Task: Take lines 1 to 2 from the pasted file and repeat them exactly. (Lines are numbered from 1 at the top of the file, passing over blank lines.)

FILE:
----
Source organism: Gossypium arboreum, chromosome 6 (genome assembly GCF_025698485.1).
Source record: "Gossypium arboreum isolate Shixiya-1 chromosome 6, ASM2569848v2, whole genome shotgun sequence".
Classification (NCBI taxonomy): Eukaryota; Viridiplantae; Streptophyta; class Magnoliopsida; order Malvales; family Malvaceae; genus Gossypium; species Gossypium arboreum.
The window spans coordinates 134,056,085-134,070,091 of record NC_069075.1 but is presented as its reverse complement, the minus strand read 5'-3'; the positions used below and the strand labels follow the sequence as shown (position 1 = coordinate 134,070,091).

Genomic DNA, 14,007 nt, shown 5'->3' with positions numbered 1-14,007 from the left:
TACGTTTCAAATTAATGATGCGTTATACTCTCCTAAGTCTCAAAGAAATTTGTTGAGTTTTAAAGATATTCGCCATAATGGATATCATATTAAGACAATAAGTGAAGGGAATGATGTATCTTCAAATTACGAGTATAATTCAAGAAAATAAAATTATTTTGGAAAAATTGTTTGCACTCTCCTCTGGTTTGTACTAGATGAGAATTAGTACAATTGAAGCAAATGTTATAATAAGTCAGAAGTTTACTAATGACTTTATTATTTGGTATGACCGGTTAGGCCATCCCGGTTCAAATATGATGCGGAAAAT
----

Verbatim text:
Source organism: Gossypium arboreum, chromosome 6 (genome assembly GCF_025698485.1).
Source record: "Gossypium arboreum isolate Shixiya-1 chromosome 6, ASM2569848v2, whole genome shotgun sequence".